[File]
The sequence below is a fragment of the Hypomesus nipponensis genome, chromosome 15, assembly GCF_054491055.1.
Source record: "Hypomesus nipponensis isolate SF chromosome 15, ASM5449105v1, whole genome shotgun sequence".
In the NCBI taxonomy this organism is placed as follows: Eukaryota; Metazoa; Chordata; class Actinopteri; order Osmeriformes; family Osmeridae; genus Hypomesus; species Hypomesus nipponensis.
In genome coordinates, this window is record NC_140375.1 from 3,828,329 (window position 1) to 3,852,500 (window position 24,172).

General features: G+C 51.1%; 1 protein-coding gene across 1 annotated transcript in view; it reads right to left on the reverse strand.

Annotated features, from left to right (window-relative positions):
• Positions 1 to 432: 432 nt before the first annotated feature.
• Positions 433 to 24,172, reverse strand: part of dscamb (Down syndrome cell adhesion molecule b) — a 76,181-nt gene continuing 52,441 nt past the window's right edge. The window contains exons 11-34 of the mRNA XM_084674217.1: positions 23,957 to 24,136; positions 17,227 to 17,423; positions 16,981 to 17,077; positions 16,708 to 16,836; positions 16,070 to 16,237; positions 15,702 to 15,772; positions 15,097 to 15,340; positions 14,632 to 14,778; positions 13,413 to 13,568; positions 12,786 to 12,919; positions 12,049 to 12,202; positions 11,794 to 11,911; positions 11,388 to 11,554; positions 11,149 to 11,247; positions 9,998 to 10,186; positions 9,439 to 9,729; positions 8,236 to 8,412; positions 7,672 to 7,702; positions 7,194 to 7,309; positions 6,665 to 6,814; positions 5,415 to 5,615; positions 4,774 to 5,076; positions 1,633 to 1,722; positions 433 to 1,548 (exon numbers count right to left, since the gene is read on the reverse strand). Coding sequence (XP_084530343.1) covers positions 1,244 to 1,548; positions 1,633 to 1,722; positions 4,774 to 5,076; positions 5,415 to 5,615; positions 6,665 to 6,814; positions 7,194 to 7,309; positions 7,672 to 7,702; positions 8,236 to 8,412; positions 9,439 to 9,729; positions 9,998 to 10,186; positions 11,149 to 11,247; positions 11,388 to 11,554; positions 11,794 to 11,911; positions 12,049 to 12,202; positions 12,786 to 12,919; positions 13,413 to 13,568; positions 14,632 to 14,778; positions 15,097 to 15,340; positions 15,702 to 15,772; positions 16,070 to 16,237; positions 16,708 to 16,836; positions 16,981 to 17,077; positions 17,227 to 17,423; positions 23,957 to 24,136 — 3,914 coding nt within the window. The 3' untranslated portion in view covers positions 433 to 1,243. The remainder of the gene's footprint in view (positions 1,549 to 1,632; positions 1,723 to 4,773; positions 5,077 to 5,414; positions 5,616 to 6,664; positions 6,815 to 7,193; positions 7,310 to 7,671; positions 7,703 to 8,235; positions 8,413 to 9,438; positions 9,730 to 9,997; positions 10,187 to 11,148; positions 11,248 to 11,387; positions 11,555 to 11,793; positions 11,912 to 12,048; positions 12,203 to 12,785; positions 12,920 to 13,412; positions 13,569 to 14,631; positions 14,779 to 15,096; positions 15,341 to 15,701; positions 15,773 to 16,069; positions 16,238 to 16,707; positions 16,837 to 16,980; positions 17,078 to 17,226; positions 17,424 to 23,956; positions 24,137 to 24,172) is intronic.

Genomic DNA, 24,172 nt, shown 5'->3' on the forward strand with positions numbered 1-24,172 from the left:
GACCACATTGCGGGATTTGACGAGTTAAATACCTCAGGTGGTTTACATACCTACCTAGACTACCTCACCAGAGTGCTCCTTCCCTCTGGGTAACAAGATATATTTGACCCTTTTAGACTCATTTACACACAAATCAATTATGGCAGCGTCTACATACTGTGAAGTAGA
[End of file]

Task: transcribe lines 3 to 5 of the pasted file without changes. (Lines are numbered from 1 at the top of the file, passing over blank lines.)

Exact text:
In the NCBI taxonomy this organism is placed as follows: Eukaryota; Metazoa; Chordata; class Actinopteri; order Osmeriformes; family Osmeridae; genus Hypomesus; species Hypomesus nipponensis.
In genome coordinates, this window is record NC_140375.1 from 3,828,329 (window position 1) to 3,852,500 (window position 24,172).

General features: G+C 51.1%; 1 protein-coding gene across 1 annotated transcript in view; it reads right to left on the reverse strand.